'm stopping with these seven. There are quite a few I've left off the list that I adore. Spellbound, Vertigo, The Birds, Suspicion, Foreign Correspondent, The Man Who Knew Too Much (the earlier one with Peter Lorre rather than the James Stewart/Doris Day version), To Catch A Thief, and Rebecca. There are more though, many, many more to find and enjoy.

Rebecca is a great movie (and won an Academy Award)--winning against another Hitchcock film from the same year--Foreign Correspondent! I wouldn't recommend starting with it since it isn't the typical Hitchcock film.

Bottom line: if you enjoy suspense-filled films with the best actors and actresses of their generation, check out Hitchcock. If you want to own the films, find the Criterion versions (many of them are being re-released on Blu-Ray).  The transfers are wonderful, and they usually clean up the sound a bit--but while the picture may be wonderful, many times the sound quality is what lags.

Do you have a favorite Hitchcock film?  Maybe a modern day film or director equivalent?

Where To Start: Mysteries

I've decided to start a series of posts about where to start. This could be where to start almost anything--books, movies, collecting, clothing, style, food, etc.

I'm starting with a literary genre today:  Mystery

A few years back I took a short story workshop, and then last year took a mystery workshop taught by Kristine Kathryn Rusch (if you want to kickstart your writing, or want to be tossed into the deep end with writing, I highly recommend traveling to the Oregon coast and take one of Kris's, or her husband Dean Wesley Smith's writing workshops).

Why do I bring up the workshop? Well, apparently I had some notion that most mysteries were simply Agatha Christie cozies and hadn't given much thought to sub-genres.  There are many, many sub-genres.

So back to where to start: This is a broad overview of mysteries and ultimately, you're going to have to sample the sub-genres to determine what works for you as a reader. I loved cozies growing up, but now I enjoy hardboiled, noir, detective, and police procedurals more.

Cozy:  Cozy mysteries are usually not bloody or graphic and typically take place in more confined settings. They typically have an amateur detective working toward solving the crime with the occasional cameo by some sort of law enforcement - often they're of the bumbling or not-quite-with-it variety.

Cozies are a pretty popular sub-genre right now and they have a definite look to them on the shelf. Bright colors, titles that are puns, sometimes cats on the cover as well. Also, cozies are the shortest of the genres, so they're a quick and fun read.

But where should you start?  Go ahead and start with a Christie--any old Miss Marple will do, though on television and movies I'm partial to Hercule Poirot.  Try A Murder Is Announced:  A bunch of people are summoned to a house and someone is murdered right under everyone's noses.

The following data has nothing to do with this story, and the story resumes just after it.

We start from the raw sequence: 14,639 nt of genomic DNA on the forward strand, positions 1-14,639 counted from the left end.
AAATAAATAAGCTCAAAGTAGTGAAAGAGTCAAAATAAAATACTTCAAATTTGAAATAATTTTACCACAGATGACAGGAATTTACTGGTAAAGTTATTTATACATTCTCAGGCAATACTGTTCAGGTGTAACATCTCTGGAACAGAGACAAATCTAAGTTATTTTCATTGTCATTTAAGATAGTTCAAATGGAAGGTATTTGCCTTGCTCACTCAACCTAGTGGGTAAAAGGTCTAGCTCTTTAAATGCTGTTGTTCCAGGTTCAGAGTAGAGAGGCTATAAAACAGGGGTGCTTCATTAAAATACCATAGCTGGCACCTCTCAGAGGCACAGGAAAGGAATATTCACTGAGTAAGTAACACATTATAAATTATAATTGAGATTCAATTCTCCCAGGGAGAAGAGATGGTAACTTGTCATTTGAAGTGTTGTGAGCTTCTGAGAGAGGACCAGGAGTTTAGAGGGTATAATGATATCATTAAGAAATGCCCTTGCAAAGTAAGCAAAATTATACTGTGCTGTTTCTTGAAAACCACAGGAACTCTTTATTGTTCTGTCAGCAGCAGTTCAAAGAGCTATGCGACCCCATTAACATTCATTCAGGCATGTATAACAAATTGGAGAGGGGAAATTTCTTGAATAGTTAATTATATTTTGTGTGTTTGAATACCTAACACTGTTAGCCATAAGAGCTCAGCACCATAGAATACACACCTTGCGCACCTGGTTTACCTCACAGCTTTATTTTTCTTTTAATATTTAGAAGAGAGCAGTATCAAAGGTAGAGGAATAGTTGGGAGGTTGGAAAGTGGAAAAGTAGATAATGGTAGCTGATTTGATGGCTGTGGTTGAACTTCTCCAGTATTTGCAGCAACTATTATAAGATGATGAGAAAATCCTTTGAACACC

Detective:   Detective stories can be private detectives/investigators or law enforcement detectives.  These range from light, near cozy style to dark mystery, noir and beyond--pretty much a catch-all category. These are not police procedurals --that is a separate sub-genre. These stories focus on the detective.  Honestly, even cozies fit into this category since many of them are using amateur detectives. TV version of the standard detective story would be: Magnum P.I. for example.

But where to start?  I'd say go for Michael Connelly and his Harry Bosch series, beginning with The Black Echo.  I'd characterize the series as a standard detective series that is squarely in the middle of the light to dark spectrum (cozy being light, noir being dark).

Police Procedural:  The main character works for the police, or is an attorney, or is a federal law enforcement officer, etc.  These stories focus on the procedures in solving a crime.

Hill Street Blues is a great TV example of the procedural--in fact, the series was based off Ed McBain's 87th Precinct novels which I'm going to recommend here. There were also plenty of TV movies based on these novels. But if you enjoy seeing how the justice system works or how police go about solving crimes, then procedurals are for you.

Where to start?  Ed McBain--he wrote a ton of books based around the fictional 87th Precinct. They are great reads and pretty fast.  You can start almost anywhere with them despite them having recurring characters. McBain wrote these from the mid 1950's all the way until around 2005--so, there's quite a bit of material there.

Hardboiled:  I think these are my favorites. Character driven and a lot of attitude. You feel the world, see everything from the character's point of view. The main character is cynical, but has a moral code.  The world the character inhabits is visceral, gritty, and typically urban.

There are modern examples of hardboiled, but I love the classics:  Raymond Chandler, Dashiell Hammett, and Mickey Spillane. If you enjoy tough, gritty guys slapping people around, but have a need to make things right, this is the genre for you.

Where to start? Here you could go with The Big SleepThe Maltese Falcon, or I, The Jury.  The movie versions of Sleep and Falcon are great since you get to watch Humphrey Bogart. For the Mickey Spillane I recommend Kiss Me Deadly. I wrote about the film here.

Noir:  I hadn't read too much noir before taking the Mystery Workshop. For the class we read The Ghosts Of Belfast by Stuart Neville. We were also assigned Fatherland by Robert Harris which I had read before. Fatherland  can also double as a detective genre as well as alternate history. Ghosts is straight noir. If you enjoy dark, hopeless stories and people who are really screwed up, and everything sucks, well--maybe you should seek counseling.  These aren't light books, or light reading: be prepared for an ending that isn't likely to be pretty.

Where to start?  For really dark, try The Ghosts of Belfast. If you prefer a little detective and alternate history involving Nazis then try Fatherland.  Batman can be noir by the way and science fiction has quite a bit of noir.

There is another type of crime novel--which is really what the mystery genre should be called by the way.  Thriller.  I'm not going to get into this sub-genre since it's really the least pure of the crime novels.  Though, I do enjoy a good heist movie or novel--but heists aren't always Thrillers since they can be paced slower and thrillers are definitely quickly paced with hardly a rest.

Hopefully this was a decent primer on reading the various genres of mystery--many thanks to Kris Rusch for teaching me what is required to be able to write in the sub-genres.